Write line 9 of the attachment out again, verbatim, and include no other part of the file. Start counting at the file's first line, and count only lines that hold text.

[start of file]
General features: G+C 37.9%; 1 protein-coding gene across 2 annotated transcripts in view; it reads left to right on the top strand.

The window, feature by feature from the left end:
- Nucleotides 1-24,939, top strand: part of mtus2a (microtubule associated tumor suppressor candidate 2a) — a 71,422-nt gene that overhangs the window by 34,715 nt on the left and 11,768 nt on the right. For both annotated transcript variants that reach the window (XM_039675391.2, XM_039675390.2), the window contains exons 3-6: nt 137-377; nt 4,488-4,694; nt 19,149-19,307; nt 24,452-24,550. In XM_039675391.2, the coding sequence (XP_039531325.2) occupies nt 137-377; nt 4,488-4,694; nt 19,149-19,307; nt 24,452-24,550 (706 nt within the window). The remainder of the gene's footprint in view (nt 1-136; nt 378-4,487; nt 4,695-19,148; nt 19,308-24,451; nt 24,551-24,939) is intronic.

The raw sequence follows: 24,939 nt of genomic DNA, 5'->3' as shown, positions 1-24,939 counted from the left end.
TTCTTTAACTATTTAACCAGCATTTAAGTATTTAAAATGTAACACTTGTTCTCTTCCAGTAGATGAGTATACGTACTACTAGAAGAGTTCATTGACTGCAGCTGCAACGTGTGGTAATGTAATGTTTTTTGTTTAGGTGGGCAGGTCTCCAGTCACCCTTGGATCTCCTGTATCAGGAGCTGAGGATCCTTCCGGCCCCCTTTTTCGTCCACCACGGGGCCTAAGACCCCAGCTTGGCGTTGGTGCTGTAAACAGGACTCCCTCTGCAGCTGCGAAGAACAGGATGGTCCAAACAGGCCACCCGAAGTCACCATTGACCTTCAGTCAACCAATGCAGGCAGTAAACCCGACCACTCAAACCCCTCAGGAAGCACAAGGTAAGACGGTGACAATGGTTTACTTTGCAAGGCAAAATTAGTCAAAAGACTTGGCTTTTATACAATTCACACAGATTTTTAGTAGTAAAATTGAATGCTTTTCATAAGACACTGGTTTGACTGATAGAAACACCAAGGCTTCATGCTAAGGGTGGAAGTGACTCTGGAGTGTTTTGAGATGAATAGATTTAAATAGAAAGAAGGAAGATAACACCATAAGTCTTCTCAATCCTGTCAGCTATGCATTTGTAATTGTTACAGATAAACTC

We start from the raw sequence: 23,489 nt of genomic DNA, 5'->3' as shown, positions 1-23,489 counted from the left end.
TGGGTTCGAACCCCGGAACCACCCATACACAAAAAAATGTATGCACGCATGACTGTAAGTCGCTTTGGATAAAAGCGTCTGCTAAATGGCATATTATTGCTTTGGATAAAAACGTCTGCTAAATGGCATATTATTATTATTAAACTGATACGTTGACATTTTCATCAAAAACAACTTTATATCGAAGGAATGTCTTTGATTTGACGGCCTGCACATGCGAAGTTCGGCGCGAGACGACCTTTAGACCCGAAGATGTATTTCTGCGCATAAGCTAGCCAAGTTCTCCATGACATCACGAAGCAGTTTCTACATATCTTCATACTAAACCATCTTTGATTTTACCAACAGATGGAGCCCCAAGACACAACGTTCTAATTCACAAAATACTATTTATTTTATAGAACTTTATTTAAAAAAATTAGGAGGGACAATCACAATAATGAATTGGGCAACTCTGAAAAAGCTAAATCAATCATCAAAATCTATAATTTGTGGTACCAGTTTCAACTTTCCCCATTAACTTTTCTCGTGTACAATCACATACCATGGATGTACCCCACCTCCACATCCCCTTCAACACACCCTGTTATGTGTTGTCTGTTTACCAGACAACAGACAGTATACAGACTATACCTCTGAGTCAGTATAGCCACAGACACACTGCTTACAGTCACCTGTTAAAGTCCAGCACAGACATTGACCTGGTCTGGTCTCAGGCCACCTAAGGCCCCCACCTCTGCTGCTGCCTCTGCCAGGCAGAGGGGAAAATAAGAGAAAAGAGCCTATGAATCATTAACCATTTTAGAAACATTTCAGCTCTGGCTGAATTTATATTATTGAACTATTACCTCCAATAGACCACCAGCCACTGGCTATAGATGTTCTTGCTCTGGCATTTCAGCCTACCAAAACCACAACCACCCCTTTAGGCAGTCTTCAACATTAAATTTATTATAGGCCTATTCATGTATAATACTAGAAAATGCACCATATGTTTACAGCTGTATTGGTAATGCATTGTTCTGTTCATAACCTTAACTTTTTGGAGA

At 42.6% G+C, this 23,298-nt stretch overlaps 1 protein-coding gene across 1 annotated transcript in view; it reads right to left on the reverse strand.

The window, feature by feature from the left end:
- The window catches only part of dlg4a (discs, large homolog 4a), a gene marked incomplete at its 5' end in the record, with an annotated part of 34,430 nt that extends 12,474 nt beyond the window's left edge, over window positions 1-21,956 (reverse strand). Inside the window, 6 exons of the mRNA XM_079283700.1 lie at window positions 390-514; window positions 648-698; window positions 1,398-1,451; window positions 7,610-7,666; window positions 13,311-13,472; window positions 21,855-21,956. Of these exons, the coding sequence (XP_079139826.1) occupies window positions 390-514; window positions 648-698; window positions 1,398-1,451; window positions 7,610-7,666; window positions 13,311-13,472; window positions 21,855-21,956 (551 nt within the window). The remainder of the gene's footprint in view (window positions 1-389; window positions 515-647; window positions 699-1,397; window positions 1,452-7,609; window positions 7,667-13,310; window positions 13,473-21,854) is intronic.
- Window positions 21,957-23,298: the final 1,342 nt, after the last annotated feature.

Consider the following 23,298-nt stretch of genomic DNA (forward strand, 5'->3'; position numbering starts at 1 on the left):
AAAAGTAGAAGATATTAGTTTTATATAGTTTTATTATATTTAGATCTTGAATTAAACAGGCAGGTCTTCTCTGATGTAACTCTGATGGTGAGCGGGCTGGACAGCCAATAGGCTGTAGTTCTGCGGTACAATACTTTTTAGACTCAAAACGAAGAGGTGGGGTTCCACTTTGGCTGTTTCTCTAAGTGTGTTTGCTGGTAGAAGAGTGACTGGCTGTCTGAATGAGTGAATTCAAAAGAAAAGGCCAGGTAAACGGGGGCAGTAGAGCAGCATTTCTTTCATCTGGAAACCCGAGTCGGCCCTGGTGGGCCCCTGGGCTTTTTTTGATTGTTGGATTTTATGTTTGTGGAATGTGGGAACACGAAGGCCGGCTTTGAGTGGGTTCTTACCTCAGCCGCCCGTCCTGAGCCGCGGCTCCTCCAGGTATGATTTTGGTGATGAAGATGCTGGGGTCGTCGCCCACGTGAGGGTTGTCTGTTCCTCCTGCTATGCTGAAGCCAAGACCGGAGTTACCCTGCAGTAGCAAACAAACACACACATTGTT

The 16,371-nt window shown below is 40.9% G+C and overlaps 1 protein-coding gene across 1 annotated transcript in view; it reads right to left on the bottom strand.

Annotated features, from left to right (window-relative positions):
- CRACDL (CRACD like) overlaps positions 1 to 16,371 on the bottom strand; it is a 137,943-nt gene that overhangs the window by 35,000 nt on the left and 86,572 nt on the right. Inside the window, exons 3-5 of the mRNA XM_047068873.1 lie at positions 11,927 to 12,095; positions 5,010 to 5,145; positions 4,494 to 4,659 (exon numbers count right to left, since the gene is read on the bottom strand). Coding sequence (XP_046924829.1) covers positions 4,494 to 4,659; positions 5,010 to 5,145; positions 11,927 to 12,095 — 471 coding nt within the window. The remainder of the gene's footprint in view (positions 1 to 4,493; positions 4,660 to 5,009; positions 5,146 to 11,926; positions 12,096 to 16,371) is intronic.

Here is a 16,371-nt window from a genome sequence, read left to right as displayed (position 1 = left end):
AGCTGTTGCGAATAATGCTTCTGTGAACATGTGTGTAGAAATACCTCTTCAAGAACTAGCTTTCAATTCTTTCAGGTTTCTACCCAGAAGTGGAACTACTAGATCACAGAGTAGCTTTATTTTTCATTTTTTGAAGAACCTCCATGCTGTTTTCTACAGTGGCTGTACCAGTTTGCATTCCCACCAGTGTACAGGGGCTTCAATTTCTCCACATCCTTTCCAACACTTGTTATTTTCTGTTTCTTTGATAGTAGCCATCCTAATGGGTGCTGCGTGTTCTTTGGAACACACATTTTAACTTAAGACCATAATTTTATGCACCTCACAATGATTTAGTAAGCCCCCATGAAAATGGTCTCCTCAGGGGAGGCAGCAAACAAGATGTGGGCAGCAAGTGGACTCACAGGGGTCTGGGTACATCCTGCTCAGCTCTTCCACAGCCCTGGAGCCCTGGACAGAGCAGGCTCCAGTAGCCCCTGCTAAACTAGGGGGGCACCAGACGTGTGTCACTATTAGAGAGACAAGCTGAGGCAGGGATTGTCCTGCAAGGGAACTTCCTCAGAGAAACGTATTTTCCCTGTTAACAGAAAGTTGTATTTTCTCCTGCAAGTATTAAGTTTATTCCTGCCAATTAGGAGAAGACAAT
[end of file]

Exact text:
The window, feature by feature from the left end: